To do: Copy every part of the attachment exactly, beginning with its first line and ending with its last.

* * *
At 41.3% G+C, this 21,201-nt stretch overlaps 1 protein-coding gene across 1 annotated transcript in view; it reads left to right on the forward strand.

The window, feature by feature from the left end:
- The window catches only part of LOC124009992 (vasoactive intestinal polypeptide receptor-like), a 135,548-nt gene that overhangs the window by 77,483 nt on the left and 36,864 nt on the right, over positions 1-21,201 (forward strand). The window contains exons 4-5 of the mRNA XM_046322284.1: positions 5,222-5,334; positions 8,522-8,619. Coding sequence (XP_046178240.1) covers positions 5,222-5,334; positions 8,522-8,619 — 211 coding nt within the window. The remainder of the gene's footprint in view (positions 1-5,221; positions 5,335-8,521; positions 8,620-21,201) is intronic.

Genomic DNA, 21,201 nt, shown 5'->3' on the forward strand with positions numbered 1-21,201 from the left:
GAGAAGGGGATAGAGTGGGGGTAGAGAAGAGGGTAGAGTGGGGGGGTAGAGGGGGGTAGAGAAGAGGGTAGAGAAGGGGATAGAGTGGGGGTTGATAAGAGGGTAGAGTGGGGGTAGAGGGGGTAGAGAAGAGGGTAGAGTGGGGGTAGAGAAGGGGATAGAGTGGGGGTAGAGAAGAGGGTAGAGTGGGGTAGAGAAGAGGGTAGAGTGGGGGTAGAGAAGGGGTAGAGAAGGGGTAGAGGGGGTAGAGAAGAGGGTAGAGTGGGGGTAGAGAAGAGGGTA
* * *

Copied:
At 41.3% G+C, this 21,201-nt stretch overlaps 1 protein-coding gene across 1 annotated transcript in view; it reads left to right on the forward strand.

The window, feature by feature from the left end:
- The window catches only part of LOC124009992 (vasoactive intestinal polypeptide receptor-like), a 135,548-nt gene that overhangs the window by 77,483 nt on the left and 36,864 nt on the right, over positions 1-21,201 (forward strand). The window contains exons 4-5 of the mRNA XM_046322284.1: positions 5,222-5,334; positions 8,522-8,619. Coding sequence (XP_046178240.1) covers positions 5,222-5,334; positions 8,522-8,619 — 211 coding nt within the window. The remainder of the gene's footprint in view (positions 1-5,221; positions 5,335-8,521; positions 8,620-21,201) is intronic.

Genomic DNA, 21,201 nt, shown 5'->3' on the forward strand with positions numbered 1-21,201 from the left:
GAGAAGGGGATAGAGTGGGGGTAGAGAAGAGGGTAGAGTGGGGGGGTAGAGGGGGGTAGAGAAGAGGGTAGAGAAGGGGATAGAGTGGGGGTTGATAAGAGGGTAGAGTGGGGGTAGAGGGGGTAGAGAAGAGGGTAGAGTGGGGGTAGAGAAGGGGATAGAGTGGGGGTAGAGAAGAGGGTAGAGTGGGGTAGAGAAGAGGGTAGAGTGGGGGTAGAGAAGGGGTAGAGAAGGGGTAGAGGGGGTAGAGAAGAGGGTAGAGTGGGGGTAGAGAAGAGGGTA